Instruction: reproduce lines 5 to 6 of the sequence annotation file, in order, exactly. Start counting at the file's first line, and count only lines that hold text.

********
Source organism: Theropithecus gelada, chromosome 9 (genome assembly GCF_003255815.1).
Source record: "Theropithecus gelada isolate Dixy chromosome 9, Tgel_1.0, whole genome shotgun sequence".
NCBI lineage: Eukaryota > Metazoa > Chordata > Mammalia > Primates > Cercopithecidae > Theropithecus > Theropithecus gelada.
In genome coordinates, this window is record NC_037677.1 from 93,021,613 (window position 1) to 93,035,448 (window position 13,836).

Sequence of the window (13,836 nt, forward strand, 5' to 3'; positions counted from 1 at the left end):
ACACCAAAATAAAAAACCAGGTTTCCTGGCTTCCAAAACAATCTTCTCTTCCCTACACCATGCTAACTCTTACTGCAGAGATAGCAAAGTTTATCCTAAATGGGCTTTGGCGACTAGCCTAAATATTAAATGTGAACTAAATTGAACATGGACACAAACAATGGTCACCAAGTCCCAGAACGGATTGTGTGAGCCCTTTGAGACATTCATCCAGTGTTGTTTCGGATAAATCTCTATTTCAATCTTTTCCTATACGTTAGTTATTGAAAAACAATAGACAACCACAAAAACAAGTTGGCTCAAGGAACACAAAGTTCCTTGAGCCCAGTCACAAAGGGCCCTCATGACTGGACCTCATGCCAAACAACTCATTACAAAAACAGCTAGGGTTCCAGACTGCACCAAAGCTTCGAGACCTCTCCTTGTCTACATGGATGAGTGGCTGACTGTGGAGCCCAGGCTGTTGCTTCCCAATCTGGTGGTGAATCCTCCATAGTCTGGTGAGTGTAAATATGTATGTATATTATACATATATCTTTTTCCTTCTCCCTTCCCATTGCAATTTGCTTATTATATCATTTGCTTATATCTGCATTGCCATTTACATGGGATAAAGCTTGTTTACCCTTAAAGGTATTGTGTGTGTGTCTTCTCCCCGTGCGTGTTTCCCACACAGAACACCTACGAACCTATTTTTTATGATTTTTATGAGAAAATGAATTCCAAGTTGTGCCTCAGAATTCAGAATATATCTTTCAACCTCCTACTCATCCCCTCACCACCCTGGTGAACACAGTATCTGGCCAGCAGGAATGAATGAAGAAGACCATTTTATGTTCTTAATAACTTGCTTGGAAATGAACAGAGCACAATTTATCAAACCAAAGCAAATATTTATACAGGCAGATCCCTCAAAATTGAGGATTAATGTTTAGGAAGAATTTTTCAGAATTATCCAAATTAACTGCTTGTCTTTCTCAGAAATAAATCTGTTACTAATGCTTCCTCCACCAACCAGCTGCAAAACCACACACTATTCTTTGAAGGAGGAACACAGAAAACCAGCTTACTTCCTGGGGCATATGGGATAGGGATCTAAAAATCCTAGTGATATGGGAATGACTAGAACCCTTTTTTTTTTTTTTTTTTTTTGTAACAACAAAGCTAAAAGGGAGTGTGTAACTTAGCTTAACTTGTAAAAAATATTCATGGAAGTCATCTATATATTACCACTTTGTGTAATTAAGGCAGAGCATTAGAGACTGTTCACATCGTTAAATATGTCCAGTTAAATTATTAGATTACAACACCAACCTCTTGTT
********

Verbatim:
Sequence of the window (13,836 nt, forward strand, 5' to 3'; positions counted from 1 at the left end):
ACACCAAAATAAAAAACCAGGTTTCCTGGCTTCCAAAACAATCTTCTCTTCCCTACACCATGCTAACTCTTACTGCAGAGATAGCAAAGTTTATCCTAAATGGGCTTTGGCGACTAGCCTAAATATTAAATGTGAACTAAATTGAACATGGACACAAACAATGGTCACCAAGTCCCAGAACGGATTGTGTGAGCCCTTTGAGACATTCATCCAGTGTTGTTTCGGATAAATCTCTATTTCAATCTTTTCCTATACGTTAGTTATTGAAAAACAATAGACAACCACAAAAACAAGTTGGCTCAAGGAACACAAAGTTCCTTGAGCCCAGTCACAAAGGGCCCTCATGACTGGACCTCATGCCAAACAACTCATTACAAAAACAGCTAGGGTTCCAGACTGCACCAAAGCTTCGAGACCTCTCCTTGTCTACATGGATGAGTGGCTGACTGTGGAGCCCAGGCTGTTGCTTCCCAATCTGGTGGTGAATCCTCCATAGTCTGGTGAGTGTAAATATGTATGTATATTATACATATATCTTTTTCCTTCTCCCTTCCCATTGCAATTTGCTTATTATATCATTTGCTTATATCTGCATTGCCATTTACATGGGATAAAGCTTGTTTACCCTTAAAGGTATTGTGTGTGTGTCTTCTCCCCGTGCGTGTTTCCCACACAGAACACCTACGAACCTATTTTTTATGATTTTTATGAGAAAATGAATTCCAAGTTGTGCCTCAGAATTCAGAATATATCTTTCAACCTCCTACTCATCCCCTCACCACCCTGGTGAACACAGTATCTGGCCAGCAGGAATGAATGAAGAAGACCATTTTATGTTCTTAATAACTTGCTTGGAAATGAACAGAGCACAATTTATCAAACCAAAGCAAATATTTATACAGGCAGATCCCTCAAAATTGAGGATTAATGTTTAGGAAGAATTTTTCAGAATTATCCAAATTAACTGCTTGTCTTTCTCAGAAATAAATCTGTTACTAATGCTTCCTCCACCAACCAGCTGCAAAACCACACACTATTCTTTGAAGGAGGAACACAGAAAACCAGCTTACTTCCTGGGGCATATGGGATAGGGATCTAAAAATCCTAGTGATATGGGAATGACTAGAACCCTTTTTTTTTTTTTTTTTTTTTGTAACAACAAAGCTAAAAGGGAGTGTGTAACTTAGCTTAACTTGTAAAAAATATTCATGGAAGTCATCTATATATTACCACTTTGTGTAATTAAGGCAGAGCATTAGAGACTGTTCACATCGTTAAATATGTCCAGTTAAATTATTAGATTACAACACCAACCTCTTGTT